Banned Hong Kong Bookstore Gets New Lease of Life in Taiwan


2020-04-27
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taiwan-causeway.jpg Taiwan Legislative Yuan President Yu Shyi-kun (L), and DPP Secretary-General Luo Wen-jia (R) flank exiled Hong Kong bookseller Lam Wing-kei (C) at the opening of Causeway Bay Books Taiwan, April 25, 2020.
RFA

A bookstore that closed down in Hong Kong after five booksellers were detained by China has reopened in democratic Taiwan in spite of attacks and threats.

Causeway Bay Books Taiwan, founded by exiled Hong Kong bookseller Lam Wing-kei, opened its doors to throngs of customers on Saturday, with a congratulatory bouquet sent by Taiwan's president Tsai Ing-wen.

"Wishing you a wide, rippling lake of fairness and a swift-flowing river of justice," read the inscription, in a reference to the treatment of Lam and his four former colleagues at the hands of the Chinese Communist Party (CCP).

The opening came just days after Lam was splattered with red paint in an attack believed to be carried out by supporters of Beijing.

"The reopening is very meaningful," Lam, who fled Hong Kong for fear of reprisals for speaking out in public following his release by Chinese police, told reporters on Saturday at the store's launch.

"Causeway Bay Books was destroyed by China through violent means," he said. "The reopening proves Taiwan is a place with freedom and democracy and we still have the right to read books."

But Lam said he believed the paint attack was instigated by Beijing, amid fears of growing Chinese influence in Taiwan.

"I strongly believe this is done by the CCP," he said last week, voicing suspicion that the attack was the work of pro-Beijing thugs, who are widely known to do the party’s bidding in Hong Kong and in Taiwan.

'Taiwan is the last bastion for Hong Kong people'

The store's launch was also attended by Yu Shyi-kun, President of Taiwan's parliament, the Legislative Yuan.

Lam thanked Yu for coming and highlighted his concerns about young people in Hong Kong as they continue to stage protests for political freedom and against police abuse of power since the anti-extradition movement began in June 2019.

"There are a lot of [young people from Hong Kong] here in Taiwan right now," Lam said, thanking the Taiwanese government for helping them.

"Taiwan is the last bastion for Hong Kong people," Lam said. "If Hong Kong people are oppressed in Hong Kong, they can still come to Taiwan."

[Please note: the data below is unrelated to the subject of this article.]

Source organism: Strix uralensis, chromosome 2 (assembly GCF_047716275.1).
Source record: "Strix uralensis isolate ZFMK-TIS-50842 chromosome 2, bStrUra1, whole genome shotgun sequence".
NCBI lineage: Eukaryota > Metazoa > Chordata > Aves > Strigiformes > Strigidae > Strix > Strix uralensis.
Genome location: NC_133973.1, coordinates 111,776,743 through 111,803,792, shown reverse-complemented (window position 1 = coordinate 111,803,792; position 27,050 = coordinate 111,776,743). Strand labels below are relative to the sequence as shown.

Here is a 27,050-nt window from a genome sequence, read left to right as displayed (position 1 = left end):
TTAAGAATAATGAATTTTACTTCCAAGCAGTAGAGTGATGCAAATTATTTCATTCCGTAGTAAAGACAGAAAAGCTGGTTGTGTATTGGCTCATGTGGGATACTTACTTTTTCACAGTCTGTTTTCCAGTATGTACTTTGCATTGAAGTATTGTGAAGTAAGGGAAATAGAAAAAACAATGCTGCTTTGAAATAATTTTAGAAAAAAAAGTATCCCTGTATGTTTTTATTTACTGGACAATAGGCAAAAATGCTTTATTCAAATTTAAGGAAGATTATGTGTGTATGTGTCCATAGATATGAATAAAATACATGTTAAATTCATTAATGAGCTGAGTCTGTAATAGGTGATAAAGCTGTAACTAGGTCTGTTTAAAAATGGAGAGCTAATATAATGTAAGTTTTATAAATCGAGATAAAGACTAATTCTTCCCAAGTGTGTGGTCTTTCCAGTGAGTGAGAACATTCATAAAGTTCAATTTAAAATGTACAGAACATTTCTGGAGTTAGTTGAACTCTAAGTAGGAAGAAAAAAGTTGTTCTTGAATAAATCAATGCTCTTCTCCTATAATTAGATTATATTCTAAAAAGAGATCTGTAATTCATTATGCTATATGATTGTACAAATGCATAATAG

"The fact that we can count on our friends in Taiwan and its government for help makes us feel that there is hope," he said.

Luo Wen-jia, secretary general of Taiwan's ruling Democratic Progressive Party (DPP) and also a bookstore owner, said he hoped that Lam would one day reopen Causeway Bay Books in Hong Kong.

Luo, who said he was there to represent the DPP on Saturday, said the store is welcome in Taipei, however.

"Freedom should belong to everyone, by right," he said. "We hope that everyone will get to breathe the air of freedom."

Chinese pressure backfires

Taiwanese historian Lee Hsiao-feng said the paint attack likely had the opposite effect to that intended by Beijing, as it gave Lam's store a welcome publicity boost just before the launch.

"I wonder how many supporters the Chinese Communist Party lost here in Taiwan when it ordered its aircraft to fly into Taiwan's [airspace] or when to sent its fifth column [of supporters] to throw paint?" Lee said.

"Are they trying to wake people up in Taiwan through the use of such violent tactics?"

Lam was among five booksellers detained by Chinese police for selling banned political books to customers across the internal border in mainland China.

The detentions were widely criticized by overseas governments and rights groups, as none of the booksellers had broken any laws in Hong Kong, where they lived and worked.

Two of the five were nationals of the U.K. and Sweden respectively. Both were taken to Chinese in dubious circumstances.

Reported by Hwang Chun-mei for RFA's Mandarin Service, and by Chung Kuang-cheng for the Cantonese Service. Translated and edited by Luisetta Mudie.

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